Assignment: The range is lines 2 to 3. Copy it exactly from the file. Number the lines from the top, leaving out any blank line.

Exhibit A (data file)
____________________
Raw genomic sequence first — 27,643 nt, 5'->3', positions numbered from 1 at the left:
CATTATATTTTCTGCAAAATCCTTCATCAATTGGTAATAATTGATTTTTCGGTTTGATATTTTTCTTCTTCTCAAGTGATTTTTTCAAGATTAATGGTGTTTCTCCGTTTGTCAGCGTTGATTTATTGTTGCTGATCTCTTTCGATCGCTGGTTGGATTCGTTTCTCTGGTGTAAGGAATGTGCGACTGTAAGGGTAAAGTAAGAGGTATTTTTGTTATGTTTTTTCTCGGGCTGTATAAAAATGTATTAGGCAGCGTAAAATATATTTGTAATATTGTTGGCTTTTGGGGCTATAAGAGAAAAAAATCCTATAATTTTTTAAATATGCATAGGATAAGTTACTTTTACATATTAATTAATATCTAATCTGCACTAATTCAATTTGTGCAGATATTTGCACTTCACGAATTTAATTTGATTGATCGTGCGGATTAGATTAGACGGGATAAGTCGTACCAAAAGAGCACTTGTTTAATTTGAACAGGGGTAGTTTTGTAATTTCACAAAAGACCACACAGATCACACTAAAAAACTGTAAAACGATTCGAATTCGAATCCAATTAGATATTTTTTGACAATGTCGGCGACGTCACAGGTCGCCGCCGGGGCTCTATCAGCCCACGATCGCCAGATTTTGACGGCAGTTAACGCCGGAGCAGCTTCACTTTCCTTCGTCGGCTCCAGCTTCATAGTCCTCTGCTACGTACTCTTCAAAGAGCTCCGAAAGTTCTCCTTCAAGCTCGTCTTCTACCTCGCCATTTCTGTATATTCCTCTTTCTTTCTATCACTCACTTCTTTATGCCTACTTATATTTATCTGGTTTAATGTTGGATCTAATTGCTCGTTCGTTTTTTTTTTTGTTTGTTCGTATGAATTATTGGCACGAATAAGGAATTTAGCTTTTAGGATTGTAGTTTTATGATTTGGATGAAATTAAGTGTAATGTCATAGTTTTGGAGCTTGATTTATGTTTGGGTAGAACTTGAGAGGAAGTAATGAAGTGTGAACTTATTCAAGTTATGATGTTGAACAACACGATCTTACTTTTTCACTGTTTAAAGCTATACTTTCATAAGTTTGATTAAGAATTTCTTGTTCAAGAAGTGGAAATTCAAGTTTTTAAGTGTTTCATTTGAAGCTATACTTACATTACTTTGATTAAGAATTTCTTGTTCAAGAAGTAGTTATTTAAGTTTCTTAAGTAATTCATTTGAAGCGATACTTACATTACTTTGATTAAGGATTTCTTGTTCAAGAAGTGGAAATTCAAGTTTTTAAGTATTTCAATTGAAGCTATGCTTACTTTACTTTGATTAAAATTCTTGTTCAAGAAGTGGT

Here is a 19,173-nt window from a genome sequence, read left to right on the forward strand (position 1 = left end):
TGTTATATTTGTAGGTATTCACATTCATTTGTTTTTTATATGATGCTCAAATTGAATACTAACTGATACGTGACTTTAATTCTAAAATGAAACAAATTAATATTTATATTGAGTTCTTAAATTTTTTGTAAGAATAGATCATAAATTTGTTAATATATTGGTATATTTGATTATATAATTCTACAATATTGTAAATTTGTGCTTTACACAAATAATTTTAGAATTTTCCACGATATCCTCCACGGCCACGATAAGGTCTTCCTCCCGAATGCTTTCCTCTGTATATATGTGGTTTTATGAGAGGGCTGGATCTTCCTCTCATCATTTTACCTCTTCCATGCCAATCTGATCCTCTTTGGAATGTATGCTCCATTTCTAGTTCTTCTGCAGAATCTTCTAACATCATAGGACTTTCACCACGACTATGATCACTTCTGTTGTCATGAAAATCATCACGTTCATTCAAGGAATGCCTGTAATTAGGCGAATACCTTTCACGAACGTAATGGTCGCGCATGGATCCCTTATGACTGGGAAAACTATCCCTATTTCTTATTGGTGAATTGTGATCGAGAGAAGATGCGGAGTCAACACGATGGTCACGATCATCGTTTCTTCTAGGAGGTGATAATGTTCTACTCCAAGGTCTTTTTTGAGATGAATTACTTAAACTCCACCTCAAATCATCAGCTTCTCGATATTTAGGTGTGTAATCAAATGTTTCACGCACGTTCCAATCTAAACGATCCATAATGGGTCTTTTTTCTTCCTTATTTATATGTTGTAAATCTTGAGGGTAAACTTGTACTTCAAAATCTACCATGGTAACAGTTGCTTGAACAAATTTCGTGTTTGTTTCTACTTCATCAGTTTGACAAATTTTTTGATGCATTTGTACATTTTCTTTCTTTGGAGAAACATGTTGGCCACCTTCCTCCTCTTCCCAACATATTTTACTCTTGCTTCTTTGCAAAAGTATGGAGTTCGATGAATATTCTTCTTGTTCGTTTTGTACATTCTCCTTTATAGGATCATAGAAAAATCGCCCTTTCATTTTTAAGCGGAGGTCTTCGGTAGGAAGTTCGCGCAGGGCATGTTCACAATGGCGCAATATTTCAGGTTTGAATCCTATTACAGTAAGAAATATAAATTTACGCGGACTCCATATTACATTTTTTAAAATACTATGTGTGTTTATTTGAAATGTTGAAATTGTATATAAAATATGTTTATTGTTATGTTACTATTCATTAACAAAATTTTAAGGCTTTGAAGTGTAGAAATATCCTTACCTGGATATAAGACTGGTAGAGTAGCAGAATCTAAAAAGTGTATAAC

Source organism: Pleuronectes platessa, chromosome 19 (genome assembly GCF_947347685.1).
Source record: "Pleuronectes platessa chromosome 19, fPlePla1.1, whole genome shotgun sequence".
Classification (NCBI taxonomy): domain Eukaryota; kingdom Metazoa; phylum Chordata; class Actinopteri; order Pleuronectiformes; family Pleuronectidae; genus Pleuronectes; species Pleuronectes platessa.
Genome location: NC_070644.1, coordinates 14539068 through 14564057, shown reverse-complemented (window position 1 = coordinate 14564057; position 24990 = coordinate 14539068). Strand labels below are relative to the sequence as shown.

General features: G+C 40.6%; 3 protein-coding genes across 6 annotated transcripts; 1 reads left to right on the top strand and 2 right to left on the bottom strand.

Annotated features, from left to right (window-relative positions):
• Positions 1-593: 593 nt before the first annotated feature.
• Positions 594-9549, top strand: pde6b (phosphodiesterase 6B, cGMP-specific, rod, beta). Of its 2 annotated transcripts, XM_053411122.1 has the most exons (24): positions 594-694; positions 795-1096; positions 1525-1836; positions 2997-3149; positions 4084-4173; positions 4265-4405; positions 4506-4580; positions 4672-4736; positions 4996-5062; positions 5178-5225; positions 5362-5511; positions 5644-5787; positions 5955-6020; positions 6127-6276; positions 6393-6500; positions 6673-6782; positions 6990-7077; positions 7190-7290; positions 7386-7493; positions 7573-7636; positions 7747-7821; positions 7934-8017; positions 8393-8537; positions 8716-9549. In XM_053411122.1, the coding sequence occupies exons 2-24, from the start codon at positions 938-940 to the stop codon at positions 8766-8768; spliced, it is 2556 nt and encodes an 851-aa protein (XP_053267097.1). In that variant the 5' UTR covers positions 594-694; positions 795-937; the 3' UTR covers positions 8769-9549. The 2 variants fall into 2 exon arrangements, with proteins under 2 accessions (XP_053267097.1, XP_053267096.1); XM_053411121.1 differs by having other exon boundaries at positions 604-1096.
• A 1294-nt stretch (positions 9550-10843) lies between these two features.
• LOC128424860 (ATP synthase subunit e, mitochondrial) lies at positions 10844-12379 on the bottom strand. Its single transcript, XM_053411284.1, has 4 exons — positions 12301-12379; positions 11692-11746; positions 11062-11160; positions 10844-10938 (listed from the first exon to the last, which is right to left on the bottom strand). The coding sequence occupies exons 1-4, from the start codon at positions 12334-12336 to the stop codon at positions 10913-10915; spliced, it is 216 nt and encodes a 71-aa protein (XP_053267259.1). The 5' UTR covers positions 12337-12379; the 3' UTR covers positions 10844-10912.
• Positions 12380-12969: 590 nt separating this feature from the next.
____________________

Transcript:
CATTATATTTTCTGCAAAATCCTTCATCAATTGGTAATAATTGATTTTTCGGTTTGATATTTTTCTTCTTCTCAAGTGATTTTTTCAAGATTAATGGTGTTTCTCCGTTTGTCAGCGTTGATTTATTGTTGCTGATCTCTTTCGATCGCTGGTTGGATTCGTTTCTCTGGTGTAAGGAATGTGCGACTGTAAGGGTAAAGTAAGAGGTATTTTTGTTATGTTTTTTCTCGGGCTGTATAAAAATGTATTAGGCAGCGTAAAATATATTTGTAATATTGTTGGCTTTTGGGGCTATAAGAGAAAAAAATCCTATAATTTTTTAAATATGCATAGGATAAGTTACTTTTACATATTAATTAATATCTAATCTGCACTAATTCAATTTGTGCAGATATTTGCACTTCACGAATTTAATTTGATTGATCGTGCGGATTAGATTAGACGGGATAAGTCGTACCAAAAGAGCACTTGTTTAATTTGAACAGGGGTAGTTTTGTAATTTCACAAAAGACCACACAGATCACACTAAAAAACTGTAAAACGATTCGAATTCGAATCCAATTAGATATTTTTTGACAATGTCGGCGACGTCACAGGTCGCCGCCGGGGCTCTATCAGCCCACGATCGCCAGATTTTGACGGCAGTTAACGCCGGAGCAGCTTCACTTTCCTTCGTCGGCTCCAGCTTCATAGTCCTCTGCTACGTACTCTTCAAAGAGCTCCGAAAGTTCTCCTTCAAGCTCGTCTTCTACCTCGCCATTTCTGTATATTCCTCTTTCTTTCTATCACTCACTTCTTTATGCCTACTTATATTTATCTGGTTTAATGTTGGATCTAATTGCTCGTTCGTTTTTTTTTTTGTTTGTTCGTATGAATTATTGGCACGAATAAGGAATTTAGCTTTTAGGATTGTAGTTTTATGATTTGGATGAAATTAAGTGTAATGTCATAGTTTTGGAGCTTGATTTATGTTTGGGTAGAACTTGAGAGGAAGTAATGAAGTGTGAACTTATTCAAGTTATGATGTTGAACAACACGATCTTACTTTTTCACTGTTTAAAGCTATACTTTCATAAGTTTGATTAAGAATTTCTTGTTCAAGAAGTGGAAATTCAAGTTTTTAAGTGTTTCATTTGAAGCTATACTTACATTACTTTGATTAAGAATTTCTTGTTCAAGAAGTAGTTATTTAAGTTTCTTAAGTAATTCATTTGAAGCGATACTTACATTACTTTGATTAAGGATTTCTTGTTCAAGAAGTGGAAATTCAAGTTTTTAAGTATTTCAATTGAAGCTATGCTTACTTTACTTTGATTAAAATTCTTGTTCAAGAAGTGGT

Here is a 19,173-nt window from a genome sequence, read left to right on the forward strand (position 1 = left end):